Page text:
But a tighter state education budget meant the program had no budget after 2012, and the last grant cycle ended in March. The TEA created a website with resources on dropout recovery, which it hopes districts will continue to use despite the funding drop-off.
- Total number of projects funded: 42
- Total active in 2012: 34
- 26 school districts, 2 nonprofits, 3 community colleges, 3 charter schools
- Total program cost: $20 million
- Students projected to be involved through 2012: 2,042
- Students actually served through 2012: 9,823
- Students who earned a diploma or demonstrated college readiness through 2012: 2,498
Student Attendance and Demographics
- Last attended grade 9: 40%
- Last attended grade 12: 25%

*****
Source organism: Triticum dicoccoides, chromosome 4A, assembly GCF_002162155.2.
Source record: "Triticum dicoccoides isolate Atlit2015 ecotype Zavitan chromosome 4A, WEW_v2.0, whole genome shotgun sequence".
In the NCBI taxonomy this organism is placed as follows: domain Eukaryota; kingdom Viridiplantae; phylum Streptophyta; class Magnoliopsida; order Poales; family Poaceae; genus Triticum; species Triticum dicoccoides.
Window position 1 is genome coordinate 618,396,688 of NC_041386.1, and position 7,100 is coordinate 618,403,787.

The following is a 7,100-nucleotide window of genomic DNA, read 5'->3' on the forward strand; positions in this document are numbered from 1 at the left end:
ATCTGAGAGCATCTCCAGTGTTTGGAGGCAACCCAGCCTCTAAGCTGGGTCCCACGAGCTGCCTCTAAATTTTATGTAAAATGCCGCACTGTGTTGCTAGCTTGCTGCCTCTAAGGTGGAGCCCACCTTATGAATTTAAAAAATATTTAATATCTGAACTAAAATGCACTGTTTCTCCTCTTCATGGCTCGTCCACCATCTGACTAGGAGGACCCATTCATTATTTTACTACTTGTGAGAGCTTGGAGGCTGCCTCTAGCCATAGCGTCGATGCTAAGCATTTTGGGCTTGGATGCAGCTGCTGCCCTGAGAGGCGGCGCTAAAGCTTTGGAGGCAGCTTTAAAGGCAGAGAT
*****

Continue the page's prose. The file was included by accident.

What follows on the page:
- Economically disadvantaged: 75%
- Limited-English-proficient: 23%
- Special education: 12%
Statewide Dropout Rate
- 2008-09: 9.4%
- 2009-10: 7.3%
- 2010-11: 6.8%
New models for dropout recovery—including re-engagement centers, charter school networks, and public-private partnerships—are blossoming nationwide. But so far, most are pockets of promise rather than a comprehensive public-policy strategy, says Russell W. Rumberger, an education professor and the director of the California Dropout Research Project at the University of California, Santa Barbara.
"The new trend is to have programs designed to attract, enroll, and help these students finish," he says. "There's a new sector in the business of working with these really high-risk kids."